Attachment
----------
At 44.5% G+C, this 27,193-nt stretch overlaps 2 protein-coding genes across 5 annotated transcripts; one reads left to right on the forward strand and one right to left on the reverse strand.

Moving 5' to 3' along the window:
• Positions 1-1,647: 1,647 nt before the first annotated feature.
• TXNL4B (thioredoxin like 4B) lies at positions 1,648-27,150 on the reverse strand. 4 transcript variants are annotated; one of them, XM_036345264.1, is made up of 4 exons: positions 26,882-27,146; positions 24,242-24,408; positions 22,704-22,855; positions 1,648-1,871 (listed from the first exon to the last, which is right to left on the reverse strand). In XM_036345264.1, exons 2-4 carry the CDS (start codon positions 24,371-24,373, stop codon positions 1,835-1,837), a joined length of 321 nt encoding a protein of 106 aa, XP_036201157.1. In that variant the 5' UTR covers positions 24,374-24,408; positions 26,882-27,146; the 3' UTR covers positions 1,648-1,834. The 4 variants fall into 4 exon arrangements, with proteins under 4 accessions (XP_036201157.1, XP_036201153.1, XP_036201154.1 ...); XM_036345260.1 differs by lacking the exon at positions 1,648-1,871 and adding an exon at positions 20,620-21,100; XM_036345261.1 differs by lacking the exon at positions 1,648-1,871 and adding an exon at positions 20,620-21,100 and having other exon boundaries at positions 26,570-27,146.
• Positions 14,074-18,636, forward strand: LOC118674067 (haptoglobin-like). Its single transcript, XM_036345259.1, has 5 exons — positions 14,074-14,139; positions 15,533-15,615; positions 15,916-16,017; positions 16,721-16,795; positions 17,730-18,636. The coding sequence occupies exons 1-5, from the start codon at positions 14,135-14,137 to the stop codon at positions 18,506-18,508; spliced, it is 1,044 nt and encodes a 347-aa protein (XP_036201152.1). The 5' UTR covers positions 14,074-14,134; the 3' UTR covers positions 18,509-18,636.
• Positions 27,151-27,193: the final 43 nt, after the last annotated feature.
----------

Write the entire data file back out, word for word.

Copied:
At 44.5% G+C, this 27,193-nt stretch overlaps 2 protein-coding genes across 5 annotated transcripts; one reads left to right on the forward strand and one right to left on the reverse strand.

Moving 5' to 3' along the window:
• Positions 1-1,647: 1,647 nt before the first annotated feature.
• TXNL4B (thioredoxin like 4B) lies at positions 1,648-27,150 on the reverse strand. 4 transcript variants are annotated; one of them, XM_036345264.1, is made up of 4 exons: positions 26,882-27,146; positions 24,242-24,408; positions 22,704-22,855; positions 1,648-1,871 (listed from the first exon to the last, which is right to left on the reverse strand). In XM_036345264.1, exons 2-4 carry the CDS (start codon positions 24,371-24,373, stop codon positions 1,835-1,837), a joined length of 321 nt encoding a protein of 106 aa, XP_036201157.1. In that variant the 5' UTR covers positions 24,374-24,408; positions 26,882-27,146; the 3' UTR covers positions 1,648-1,834. The 4 variants fall into 4 exon arrangements, with proteins under 4 accessions (XP_036201157.1, XP_036201153.1, XP_036201154.1 ...); XM_036345260.1 differs by lacking the exon at positions 1,648-1,871 and adding an exon at positions 20,620-21,100; XM_036345261.1 differs by lacking the exon at positions 1,648-1,871 and adding an exon at positions 20,620-21,100 and having other exon boundaries at positions 26,570-27,146.
• Positions 14,074-18,636, forward strand: LOC118674067 (haptoglobin-like). Its single transcript, XM_036345259.1, has 5 exons — positions 14,074-14,139; positions 15,533-15,615; positions 15,916-16,017; positions 16,721-16,795; positions 17,730-18,636. The coding sequence occupies exons 1-5, from the start codon at positions 14,135-14,137 to the stop codon at positions 18,506-18,508; spliced, it is 1,044 nt and encodes a 347-aa protein (XP_036201152.1). The 5' UTR covers positions 14,074-14,134; the 3' UTR covers positions 18,509-18,636.
• Positions 27,151-27,193: the final 43 nt, after the last annotated feature.